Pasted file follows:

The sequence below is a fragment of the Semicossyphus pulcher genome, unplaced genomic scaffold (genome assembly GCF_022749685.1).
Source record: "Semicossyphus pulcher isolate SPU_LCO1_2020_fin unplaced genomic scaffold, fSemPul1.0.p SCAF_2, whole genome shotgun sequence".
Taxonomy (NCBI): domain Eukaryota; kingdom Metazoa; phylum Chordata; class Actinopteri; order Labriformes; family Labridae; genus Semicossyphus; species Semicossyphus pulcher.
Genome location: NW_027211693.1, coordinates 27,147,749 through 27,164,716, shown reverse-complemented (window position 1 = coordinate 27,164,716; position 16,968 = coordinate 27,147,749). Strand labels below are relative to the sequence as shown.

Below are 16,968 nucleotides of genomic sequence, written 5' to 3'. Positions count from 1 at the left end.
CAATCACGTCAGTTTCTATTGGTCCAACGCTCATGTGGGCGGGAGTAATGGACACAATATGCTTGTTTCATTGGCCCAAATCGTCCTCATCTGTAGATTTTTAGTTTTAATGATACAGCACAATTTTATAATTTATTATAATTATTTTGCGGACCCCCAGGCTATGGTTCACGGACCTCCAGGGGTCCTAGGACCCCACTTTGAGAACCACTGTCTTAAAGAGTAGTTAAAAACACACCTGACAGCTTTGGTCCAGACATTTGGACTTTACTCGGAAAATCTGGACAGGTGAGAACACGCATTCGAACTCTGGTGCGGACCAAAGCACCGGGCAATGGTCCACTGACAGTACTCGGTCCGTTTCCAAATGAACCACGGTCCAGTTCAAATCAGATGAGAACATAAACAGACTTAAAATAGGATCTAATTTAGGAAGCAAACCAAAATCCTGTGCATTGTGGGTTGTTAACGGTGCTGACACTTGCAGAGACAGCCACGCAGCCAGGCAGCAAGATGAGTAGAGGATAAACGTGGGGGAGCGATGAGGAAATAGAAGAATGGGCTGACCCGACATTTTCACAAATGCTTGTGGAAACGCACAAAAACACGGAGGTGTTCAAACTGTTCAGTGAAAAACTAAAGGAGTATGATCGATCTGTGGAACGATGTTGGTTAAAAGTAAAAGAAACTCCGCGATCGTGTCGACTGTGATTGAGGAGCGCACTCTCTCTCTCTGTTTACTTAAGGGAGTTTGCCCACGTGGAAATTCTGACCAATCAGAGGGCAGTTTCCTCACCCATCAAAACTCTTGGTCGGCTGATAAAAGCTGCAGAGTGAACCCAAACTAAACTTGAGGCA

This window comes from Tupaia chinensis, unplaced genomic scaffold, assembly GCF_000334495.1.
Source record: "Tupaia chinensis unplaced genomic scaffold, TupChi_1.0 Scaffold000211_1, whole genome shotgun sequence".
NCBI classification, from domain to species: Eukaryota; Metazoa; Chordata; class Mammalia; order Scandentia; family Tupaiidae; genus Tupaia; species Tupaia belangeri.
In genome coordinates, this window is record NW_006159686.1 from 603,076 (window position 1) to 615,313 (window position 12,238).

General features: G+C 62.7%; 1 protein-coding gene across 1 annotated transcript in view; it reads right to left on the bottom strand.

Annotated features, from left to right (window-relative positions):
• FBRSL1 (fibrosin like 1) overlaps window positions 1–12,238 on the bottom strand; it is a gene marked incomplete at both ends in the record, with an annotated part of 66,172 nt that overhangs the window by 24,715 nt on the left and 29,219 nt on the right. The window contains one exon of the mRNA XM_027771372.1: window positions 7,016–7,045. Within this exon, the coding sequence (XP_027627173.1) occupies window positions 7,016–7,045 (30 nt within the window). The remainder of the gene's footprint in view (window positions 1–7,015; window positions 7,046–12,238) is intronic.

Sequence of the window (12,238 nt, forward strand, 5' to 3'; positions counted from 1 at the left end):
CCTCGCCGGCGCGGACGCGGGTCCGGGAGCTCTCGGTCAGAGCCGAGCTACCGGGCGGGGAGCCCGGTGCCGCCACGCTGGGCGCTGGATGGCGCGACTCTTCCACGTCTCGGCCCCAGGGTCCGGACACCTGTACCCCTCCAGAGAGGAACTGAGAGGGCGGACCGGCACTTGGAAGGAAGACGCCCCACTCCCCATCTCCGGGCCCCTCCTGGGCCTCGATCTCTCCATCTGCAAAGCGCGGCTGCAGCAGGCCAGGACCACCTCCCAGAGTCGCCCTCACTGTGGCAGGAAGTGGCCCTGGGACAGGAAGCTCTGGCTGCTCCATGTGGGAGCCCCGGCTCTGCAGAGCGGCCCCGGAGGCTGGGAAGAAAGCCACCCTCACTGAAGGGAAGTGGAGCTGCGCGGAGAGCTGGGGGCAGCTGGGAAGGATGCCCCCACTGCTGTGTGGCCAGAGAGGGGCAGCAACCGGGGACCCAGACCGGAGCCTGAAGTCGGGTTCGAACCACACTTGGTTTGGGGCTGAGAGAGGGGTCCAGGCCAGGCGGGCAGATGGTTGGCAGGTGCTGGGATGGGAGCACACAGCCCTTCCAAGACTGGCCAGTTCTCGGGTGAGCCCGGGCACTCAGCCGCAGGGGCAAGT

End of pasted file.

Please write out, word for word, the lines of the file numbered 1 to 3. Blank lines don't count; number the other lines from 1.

The sequence below is a fragment of the Semicossyphus pulcher genome, unplaced genomic scaffold (genome assembly GCF_022749685.1).
Source record: "Semicossyphus pulcher isolate SPU_LCO1_2020_fin unplaced genomic scaffold, fSemPul1.0.p SCAF_2, whole genome shotgun sequence".
Taxonomy (NCBI): domain Eukaryota; kingdom Metazoa; phylum Chordata; class Actinopteri; order Labriformes; family Labridae; genus Semicossyphus; species Semicossyphus pulcher.